Image of woman lifting her breasts

Breast Reduction & Breast Lift

A breast reduction is an operation designed to make large or excessively droopy breasts smaller and/or perked up (mastopexy) and more in proportion with women’s frame. Mastopexy only means to uplift without reducing size. This technique is also used to correct asymmetry. This operation can be combined with fat grafting to correct asymmetry or enhance breast size.

Breast reduction can help relieve the physical symptoms associated with large or heavy breasts such as: Neck pain, back ache, breast discomfort, strain on shoulder, Skin problems underneath the breast, fitting of clothes, difficulties with strenuous activities like exercise, dance etc. and difficulty/discomfort during exercise.

 

Breast reduction surgery aims to lift breast and nipple into a new position. Nipple is kept viable on a flap of tissue. Excess skin and breast tissue is then removed, and the remaining breast tissue reshaped to create a smaller and more elevated breast.

 

The methods of reduction and reshaping vary, and depend upon the patient’s breast size, wishes and needs. The main aim of all techniques remains the same, but different scars.

Anchor-Type or Inverted T Reduction

This is the most common type of breast reduction technique used. This technique results in an anchor-shaped scar, starting around the nipple, travelling vertically down and then horizontally across the underneath breast crease.

Circumareolar Reduction

In Circumareolar breast reduction the only scar is a circular scar around the areola. This technique is suitable when only a small amount of tissue needs to be removed.

Breast reduction surgery involves fairly complex operations that take between two to four hours to perform. The operation is carried out under general anaesthetic and average hospital stay is one night. I prefer to put dressing for a week and rarely use a drain (plastic tubes attached to suction bottles). The drains if used will are removed in few days’ time. I use dissolving stitches. Post-operative pain in minimal and patients will be mobile immediately after surgery and should be back to full exercise within six weeks. Average time to return to work is 2-4 weeks.

All breast reductions result in scarring although the nature of the scars will depend on the technique that has been used. Scars tend to be quite red in the first six weeks, changing to purple over next three months and then fading to white. Most patients will form good quality scars over time, but occasionally and unpredictably some patients will get red lumpy scars that do not improve (keloids).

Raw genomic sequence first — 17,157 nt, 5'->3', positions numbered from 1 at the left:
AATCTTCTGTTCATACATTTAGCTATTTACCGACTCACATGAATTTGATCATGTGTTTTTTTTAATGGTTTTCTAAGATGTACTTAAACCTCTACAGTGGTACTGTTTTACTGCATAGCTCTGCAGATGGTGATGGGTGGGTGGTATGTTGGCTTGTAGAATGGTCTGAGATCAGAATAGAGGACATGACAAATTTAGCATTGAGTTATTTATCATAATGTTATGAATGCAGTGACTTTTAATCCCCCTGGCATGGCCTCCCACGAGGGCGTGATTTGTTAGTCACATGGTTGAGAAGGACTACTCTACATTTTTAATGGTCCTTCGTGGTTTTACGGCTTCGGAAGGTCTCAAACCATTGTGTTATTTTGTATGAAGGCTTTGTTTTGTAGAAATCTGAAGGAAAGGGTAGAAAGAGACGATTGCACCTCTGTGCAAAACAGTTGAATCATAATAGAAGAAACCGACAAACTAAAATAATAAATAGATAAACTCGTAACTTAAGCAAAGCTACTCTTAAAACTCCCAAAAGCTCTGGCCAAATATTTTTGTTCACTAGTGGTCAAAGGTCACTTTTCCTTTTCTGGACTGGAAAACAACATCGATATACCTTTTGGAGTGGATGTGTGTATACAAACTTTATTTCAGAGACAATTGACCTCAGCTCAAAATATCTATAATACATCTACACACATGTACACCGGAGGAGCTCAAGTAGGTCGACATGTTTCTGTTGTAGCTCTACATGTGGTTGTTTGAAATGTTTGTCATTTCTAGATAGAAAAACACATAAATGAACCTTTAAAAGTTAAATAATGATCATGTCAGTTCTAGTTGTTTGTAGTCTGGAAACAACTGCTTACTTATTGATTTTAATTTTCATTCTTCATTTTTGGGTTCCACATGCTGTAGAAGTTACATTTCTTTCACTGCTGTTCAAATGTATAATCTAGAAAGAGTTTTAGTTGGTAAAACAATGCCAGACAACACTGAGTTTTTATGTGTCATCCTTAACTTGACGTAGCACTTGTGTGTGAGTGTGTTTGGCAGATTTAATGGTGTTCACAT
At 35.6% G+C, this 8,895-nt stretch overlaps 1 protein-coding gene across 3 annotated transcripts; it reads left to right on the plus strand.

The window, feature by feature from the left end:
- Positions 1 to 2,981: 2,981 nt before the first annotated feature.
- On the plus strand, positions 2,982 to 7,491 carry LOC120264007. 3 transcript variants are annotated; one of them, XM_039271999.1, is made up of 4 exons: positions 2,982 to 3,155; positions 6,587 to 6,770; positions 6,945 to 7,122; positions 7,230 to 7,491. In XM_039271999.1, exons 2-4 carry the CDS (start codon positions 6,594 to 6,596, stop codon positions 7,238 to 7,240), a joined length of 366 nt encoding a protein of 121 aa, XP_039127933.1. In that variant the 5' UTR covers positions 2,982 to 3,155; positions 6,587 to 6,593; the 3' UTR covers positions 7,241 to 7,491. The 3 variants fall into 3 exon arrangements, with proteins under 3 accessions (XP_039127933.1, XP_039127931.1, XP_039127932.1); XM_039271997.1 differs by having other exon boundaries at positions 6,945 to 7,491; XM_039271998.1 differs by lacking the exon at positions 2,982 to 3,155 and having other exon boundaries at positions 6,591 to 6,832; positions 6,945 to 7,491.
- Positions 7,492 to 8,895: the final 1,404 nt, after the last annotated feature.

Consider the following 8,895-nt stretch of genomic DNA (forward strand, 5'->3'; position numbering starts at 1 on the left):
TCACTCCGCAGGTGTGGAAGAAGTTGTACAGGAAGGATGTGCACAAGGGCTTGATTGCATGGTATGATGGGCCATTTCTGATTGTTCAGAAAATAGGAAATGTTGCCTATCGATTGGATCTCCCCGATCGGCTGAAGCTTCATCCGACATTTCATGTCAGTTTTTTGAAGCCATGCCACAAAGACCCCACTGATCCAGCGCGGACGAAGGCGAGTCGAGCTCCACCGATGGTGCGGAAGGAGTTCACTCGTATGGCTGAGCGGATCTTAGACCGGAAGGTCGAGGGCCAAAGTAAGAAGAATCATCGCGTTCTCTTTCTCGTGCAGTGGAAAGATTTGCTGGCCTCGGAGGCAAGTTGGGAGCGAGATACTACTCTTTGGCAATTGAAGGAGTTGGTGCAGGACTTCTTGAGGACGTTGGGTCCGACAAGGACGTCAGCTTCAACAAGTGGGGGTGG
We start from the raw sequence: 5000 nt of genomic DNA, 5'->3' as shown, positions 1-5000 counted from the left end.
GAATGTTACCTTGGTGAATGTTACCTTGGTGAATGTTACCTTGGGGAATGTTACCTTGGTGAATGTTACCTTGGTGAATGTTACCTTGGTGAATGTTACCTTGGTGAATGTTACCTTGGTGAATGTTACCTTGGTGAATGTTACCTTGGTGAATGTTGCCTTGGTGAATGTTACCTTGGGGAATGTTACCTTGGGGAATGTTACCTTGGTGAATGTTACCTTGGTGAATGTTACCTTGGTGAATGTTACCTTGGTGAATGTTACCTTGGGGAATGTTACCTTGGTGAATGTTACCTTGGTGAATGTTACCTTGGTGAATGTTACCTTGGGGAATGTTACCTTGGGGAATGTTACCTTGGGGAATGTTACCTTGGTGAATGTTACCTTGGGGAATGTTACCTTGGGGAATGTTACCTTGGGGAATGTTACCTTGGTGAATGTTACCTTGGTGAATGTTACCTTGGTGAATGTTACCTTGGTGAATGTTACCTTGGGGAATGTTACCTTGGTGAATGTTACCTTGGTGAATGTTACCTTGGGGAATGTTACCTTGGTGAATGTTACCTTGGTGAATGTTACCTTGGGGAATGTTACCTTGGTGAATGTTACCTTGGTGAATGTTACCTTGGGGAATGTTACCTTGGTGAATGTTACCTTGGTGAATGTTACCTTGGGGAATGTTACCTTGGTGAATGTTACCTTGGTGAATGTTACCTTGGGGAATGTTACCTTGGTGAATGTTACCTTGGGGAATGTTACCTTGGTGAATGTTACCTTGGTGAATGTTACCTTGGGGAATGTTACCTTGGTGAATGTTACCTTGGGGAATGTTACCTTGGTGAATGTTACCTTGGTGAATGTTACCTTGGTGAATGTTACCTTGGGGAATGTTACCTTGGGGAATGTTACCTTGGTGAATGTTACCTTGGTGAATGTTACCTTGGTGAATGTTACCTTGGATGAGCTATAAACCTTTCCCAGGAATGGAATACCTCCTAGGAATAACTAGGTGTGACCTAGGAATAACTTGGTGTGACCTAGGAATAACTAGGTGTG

What Complications Can Occur?

Complications are rare after breast reduction. However this is a major operation and you must be prepared for the process and recovery period. Most patients are fully satisfied with the physical and cosmetic improvements that breast reduction brings. However, it is impossible to guarantee a precise size of the reduced breasts.

There will be minor asymmetries between your breasts and the scars. There is less than 1% risk of bleeding after the operation and need to go back to operation theatre. Wound healing problems are quite common, particularly in the T-junction of the anchor scar (where horizontal and vertical scars meet). Most wound problems are minor and can be managed with simple dressings. However, more major wound problems such as infections, skin necrosis and wound breakdown are rare. Sometimes some fat in the breast dies (fat necrosis) and can form lump or lumpiness that takes time to settle. In rare instances, the operation can result in the loss of the nipple. Wound problems, if they occur, can delay healing and result in scarring worse than normal.

Some patients will get alteration in the sensation of the breasts, this will often improve after the operation, but it is possible that you will lose feelings in nipple. After many breast reduction techniques it will still be possible to breast-feed, but this ability might be lost.

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